A Guide to Renting a Car in France
Are you looking to explore the French countryside? Has France become your home away from home but you wish you didn’t have to take public transit?
We get it: you want a car, and you want it fast. But where to start? Here we break down the nitty-gritty and give you the best tips to find the cheapest French car hire for your needs
Before I rent a car... Can I even drive in France?
Your licence must be valid for at least one year beyond the date of rental. For some cars, such as luxury vehicles or 4x4s, this may extend to three or even 10 years.
Under short-term visiting conditions, using your international licence is perfectly fine.
If you’ve moved to France from another European Union country, your licence from your home country will be accepted as a legal licence.
If you’ve moved to France from a country outside of the European Union, the licence from your home country will be accepted for up to one year after your move. Afterwards, you’ll have to apply for a French licence (permis de conduire), or an International Driver’s Permit (IDP).
Certain non-EU countries have an agreement with France, allowing new French residents / expats to trade in their driver’s licence for a French one without having to re-do a written or practical test. If you go to France’s public service website, they’ll give you all the details.
Where can I rent a car in France?
Major travel intersections such as airports or train stations will have multiple car rental services, ranging from Enterprise Rent-A-Car to Avis to Hertz. Stopping by or calling these kiosks is the easiest way to go about renting a car when you’re already in the country.
Discover Car Hire is also an easy way online to compare prices and car types being offered from different rental companies.
You must be at least 21 years old to rent a car in France. If you are under 25, you may be charged a young driver surcharge to offset the additional insurance charges for younger drivers. This can range from 25 to 40 euros a day.
Book your car early! Car rental is popular in France, given all the tourists who are looking to travel throughout the country on their own. It’s best to start looking into a rental three months in advance. Not only does this get a pesky travel errand out of the way, you’ll also save a considerable amount of money the earlier you book.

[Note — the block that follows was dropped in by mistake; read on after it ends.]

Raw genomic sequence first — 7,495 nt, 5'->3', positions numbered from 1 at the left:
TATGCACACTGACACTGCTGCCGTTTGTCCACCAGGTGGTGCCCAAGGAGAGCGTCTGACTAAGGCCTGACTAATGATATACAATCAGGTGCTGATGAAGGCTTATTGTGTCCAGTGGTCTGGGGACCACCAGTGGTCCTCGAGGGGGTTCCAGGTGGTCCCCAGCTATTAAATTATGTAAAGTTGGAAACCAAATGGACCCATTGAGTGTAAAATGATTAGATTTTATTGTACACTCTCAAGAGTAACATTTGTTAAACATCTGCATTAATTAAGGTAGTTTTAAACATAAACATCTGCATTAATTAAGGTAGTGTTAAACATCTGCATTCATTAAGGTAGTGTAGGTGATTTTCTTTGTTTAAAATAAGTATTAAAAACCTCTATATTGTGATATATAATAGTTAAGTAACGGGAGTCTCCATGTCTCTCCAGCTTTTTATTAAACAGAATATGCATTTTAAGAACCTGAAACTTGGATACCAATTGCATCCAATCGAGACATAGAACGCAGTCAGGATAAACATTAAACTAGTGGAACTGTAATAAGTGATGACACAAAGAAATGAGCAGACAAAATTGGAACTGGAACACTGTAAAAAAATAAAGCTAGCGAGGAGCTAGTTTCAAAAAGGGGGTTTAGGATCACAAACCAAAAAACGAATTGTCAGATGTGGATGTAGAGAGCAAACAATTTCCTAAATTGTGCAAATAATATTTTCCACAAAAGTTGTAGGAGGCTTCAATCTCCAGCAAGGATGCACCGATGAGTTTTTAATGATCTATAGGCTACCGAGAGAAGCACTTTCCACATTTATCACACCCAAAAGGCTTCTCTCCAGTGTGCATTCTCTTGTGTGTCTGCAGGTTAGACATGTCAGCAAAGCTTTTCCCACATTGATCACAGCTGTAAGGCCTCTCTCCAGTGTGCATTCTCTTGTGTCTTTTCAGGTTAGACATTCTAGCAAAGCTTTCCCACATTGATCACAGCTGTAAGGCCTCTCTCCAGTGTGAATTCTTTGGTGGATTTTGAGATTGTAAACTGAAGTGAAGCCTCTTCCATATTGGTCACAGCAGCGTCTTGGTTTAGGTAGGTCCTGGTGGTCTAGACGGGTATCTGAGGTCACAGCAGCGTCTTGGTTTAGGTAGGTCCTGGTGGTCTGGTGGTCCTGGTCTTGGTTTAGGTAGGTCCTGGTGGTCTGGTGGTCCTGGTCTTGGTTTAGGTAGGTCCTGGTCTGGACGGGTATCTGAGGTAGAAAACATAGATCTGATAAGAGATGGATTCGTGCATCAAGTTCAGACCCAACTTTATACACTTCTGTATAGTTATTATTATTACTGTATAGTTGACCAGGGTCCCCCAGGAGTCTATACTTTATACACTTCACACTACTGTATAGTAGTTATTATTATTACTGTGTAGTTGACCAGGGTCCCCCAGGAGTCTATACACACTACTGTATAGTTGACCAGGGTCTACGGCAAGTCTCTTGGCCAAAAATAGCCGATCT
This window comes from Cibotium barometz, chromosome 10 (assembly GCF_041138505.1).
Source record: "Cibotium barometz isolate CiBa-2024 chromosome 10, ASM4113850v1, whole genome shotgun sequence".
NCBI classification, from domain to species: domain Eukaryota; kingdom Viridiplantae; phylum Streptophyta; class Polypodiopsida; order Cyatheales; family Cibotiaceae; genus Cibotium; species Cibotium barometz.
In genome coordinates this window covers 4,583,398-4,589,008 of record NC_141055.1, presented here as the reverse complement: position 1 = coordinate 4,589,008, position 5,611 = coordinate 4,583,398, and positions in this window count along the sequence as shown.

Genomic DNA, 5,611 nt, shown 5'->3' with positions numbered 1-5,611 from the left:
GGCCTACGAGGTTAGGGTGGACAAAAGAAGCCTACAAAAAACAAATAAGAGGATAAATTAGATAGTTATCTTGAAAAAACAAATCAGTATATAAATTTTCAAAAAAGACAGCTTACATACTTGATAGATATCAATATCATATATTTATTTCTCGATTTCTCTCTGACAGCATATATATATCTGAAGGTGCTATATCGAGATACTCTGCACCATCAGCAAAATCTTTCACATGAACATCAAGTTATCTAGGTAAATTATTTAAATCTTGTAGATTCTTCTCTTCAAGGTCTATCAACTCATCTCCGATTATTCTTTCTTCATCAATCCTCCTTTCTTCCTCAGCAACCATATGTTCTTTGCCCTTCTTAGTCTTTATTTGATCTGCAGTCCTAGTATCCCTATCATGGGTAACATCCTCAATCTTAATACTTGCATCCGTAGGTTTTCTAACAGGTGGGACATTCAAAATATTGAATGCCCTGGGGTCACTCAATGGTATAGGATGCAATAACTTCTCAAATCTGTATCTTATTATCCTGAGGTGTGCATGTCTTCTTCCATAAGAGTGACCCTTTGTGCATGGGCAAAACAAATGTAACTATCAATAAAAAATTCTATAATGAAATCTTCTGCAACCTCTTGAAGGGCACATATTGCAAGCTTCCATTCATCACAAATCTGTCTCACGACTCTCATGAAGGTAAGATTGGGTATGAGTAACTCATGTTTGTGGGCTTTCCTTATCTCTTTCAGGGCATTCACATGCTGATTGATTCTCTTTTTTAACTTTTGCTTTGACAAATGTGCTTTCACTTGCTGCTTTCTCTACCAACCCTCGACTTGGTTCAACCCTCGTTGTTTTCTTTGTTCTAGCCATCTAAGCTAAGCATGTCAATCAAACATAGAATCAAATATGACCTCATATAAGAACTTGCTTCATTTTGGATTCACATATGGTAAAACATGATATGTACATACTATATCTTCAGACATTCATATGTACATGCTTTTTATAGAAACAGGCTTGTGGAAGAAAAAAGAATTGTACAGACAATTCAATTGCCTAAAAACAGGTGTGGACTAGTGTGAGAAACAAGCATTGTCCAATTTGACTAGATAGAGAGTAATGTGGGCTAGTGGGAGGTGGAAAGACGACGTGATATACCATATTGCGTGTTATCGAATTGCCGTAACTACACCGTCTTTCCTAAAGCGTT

What documents do I need to rent a car in France?
As with most bureaucratic things in France, you’ll need a handful of personal documents on hand.
- Proof of identity. For those of you coming from outside the European Union, bring your passport.
- Driver’s licence.
- A credit card in the renter’s name.
- A proof of income, such as a utility bill.
What types of cars can I rent in France?
Typical French cars are small or mid-size, fitting about four or five people inside. These types of cars are also hatchbacks (a.k.a, no trunk space!).
Can you rent an SUV or a minivan? Yes. Will you want to? Probably not. French streets are typically smaller than average, especially when you’re winding your way through the French alps, and the cars reflect that.
Take into account how many people are travelling in the vehicle and how much space each person will need. It may very well be better to travel in two smaller cars than one large one.
Most French cars have a manual transmission (otherwise known as a “stick shift”) by default. If you’re from North America, you’ll probably want to request a car with an automatic transmission. These types of car will be a bit more expensive, but it’s better than trying to figure out a manual drive if you’ve never done so. Trust us: take the safe route and pay the extra charges, so you’re completely comfortable while driving in France.
If you need any extra equipment such as a carseat or GPS, you can order these while you’re booking your car. Reserving these things in advance will also save you money in the long run.
Another tiny reminder: people in France drive on the right side of the road, and the steering wheel is on the left side of the car. It may seem obvious to some expats, but for others it’s a whole new world, and something that can slip your mind when travelling to a new place.
Consider taking a day or two to practice driving on the right side if you don’t usually do so back home. This will help you avoid any confusion or nervousness later on.
How can I find the cheapest car hire in France?
The cost all depends on the size of the vehicle you want, the rental company you’re using and how far in advance you book.
Rental companies will also require a deposit upon booking to cover any damage or potential additional charges. Remember that all prices include VAT (French value-added tax), which is set around 20%.